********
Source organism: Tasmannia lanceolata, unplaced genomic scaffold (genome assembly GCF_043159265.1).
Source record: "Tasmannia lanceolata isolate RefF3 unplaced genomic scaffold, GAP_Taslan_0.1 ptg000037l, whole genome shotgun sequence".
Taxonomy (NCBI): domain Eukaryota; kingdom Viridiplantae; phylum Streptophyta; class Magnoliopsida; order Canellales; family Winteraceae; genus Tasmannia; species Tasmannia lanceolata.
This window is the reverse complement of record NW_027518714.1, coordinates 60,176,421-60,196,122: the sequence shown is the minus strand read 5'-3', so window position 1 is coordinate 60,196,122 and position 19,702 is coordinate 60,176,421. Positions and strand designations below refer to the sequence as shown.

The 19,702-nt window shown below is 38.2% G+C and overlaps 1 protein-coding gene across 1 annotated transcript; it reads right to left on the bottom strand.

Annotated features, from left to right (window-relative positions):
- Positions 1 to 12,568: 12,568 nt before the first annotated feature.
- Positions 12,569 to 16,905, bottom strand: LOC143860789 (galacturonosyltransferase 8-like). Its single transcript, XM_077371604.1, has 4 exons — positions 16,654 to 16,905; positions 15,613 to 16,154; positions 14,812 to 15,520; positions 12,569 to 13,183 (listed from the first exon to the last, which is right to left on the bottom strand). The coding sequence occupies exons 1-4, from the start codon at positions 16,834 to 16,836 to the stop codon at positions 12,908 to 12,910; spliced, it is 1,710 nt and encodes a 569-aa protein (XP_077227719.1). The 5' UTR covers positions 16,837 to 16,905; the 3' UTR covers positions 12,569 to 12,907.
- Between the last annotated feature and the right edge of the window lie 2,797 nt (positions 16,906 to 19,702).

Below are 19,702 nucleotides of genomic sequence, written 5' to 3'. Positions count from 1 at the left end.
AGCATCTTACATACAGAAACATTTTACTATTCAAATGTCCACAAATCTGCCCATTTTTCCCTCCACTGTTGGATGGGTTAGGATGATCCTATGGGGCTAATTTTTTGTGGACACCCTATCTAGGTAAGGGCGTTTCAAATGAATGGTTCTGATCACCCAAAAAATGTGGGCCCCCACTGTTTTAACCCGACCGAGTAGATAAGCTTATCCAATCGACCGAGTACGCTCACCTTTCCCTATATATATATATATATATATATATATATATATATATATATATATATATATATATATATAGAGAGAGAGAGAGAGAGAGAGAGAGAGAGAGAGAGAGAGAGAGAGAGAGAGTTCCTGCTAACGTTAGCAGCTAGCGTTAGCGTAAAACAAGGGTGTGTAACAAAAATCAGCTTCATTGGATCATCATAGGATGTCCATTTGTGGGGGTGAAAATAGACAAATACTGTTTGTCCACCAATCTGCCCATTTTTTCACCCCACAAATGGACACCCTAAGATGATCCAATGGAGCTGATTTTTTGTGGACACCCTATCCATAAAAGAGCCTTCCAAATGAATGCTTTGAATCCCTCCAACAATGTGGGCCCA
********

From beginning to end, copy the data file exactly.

Source organism: Tasmannia lanceolata, unplaced genomic scaffold (genome assembly GCF_043159265.1).
Source record: "Tasmannia lanceolata isolate RefF3 unplaced genomic scaffold, GAP_Taslan_0.1 ptg000037l, whole genome shotgun sequence".
Taxonomy (NCBI): domain Eukaryota; kingdom Viridiplantae; phylum Streptophyta; class Magnoliopsida; order Canellales; family Winteraceae; genus Tasmannia; species Tasmannia lanceolata.
This window is the reverse complement of record NW_027518714.1, coordinates 60,176,421-60,196,122: the sequence shown is the minus strand read 5'-3', so window position 1 is coordinate 60,196,122 and position 19,702 is coordinate 60,176,421. Positions and strand designations below refer to the sequence as shown.

The 19,702-nt window shown below is 38.2% G+C and overlaps 1 protein-coding gene across 1 annotated transcript; it reads right to left on the bottom strand.

Annotated features, from left to right (window-relative positions):
- Positions 1 to 12,568: 12,568 nt before the first annotated feature.
- Positions 12,569 to 16,905, bottom strand: LOC143860789 (galacturonosyltransferase 8-like). Its single transcript, XM_077371604.1, has 4 exons — positions 16,654 to 16,905; positions 15,613 to 16,154; positions 14,812 to 15,520; positions 12,569 to 13,183 (listed from the first exon to the last, which is right to left on the bottom strand). The coding sequence occupies exons 1-4, from the start codon at positions 16,834 to 16,836 to the stop codon at positions 12,908 to 12,910; spliced, it is 1,710 nt and encodes a 569-aa protein (XP_077227719.1). The 5' UTR covers positions 16,837 to 16,905; the 3' UTR covers positions 12,569 to 12,907.
- Between the last annotated feature and the right edge of the window lie 2,797 nt (positions 16,906 to 19,702).

Below are 19,702 nucleotides of genomic sequence, written 5' to 3'. Positions count from 1 at the left end.
AGCATCTTACATACAGAAACATTTTACTATTCAAATGTCCACAAATCTGCCCATTTTTCCCTCCACTGTTGGATGGGTTAGGATGATCCTATGGGGCTAATTTTTTGTGGACACCCTATCTAGGTAAGGGCGTTTCAAATGAATGGTTCTGATCACCCAAAAAATGTGGGCCCCCACTGTTTTAACCCGACCGAGTAGATAAGCTTATCCAATCGACCGAGTACGCTCACCTTTCCCTATATATATATATATATATATATATATATATATATATATATATATATATATATATATATAGAGAGAGAGAGAGAGAGAGAGAGAGAGAGAGAGAGAGAGAGAGAGAGAGAGTTCCTGCTAACGTTAGCAGCTAGCGTTAGCGTAAAACAAGGGTGTGTAACAAAAATCAGCTTCATTGGATCATCATAGGATGTCCATTTGTGGGGGTGAAAATAGACAAATACTGTTTGTCCACCAATCTGCCCATTTTTTCACCCCACAAATGGACACCCTAAGATGATCCAATGGAGCTGATTTTTTGTGGACACCCTATCCATAAAAGAGCCTTCCAAATGAATGCTTTGAATCCCTCCAACAATGTGGGCCCA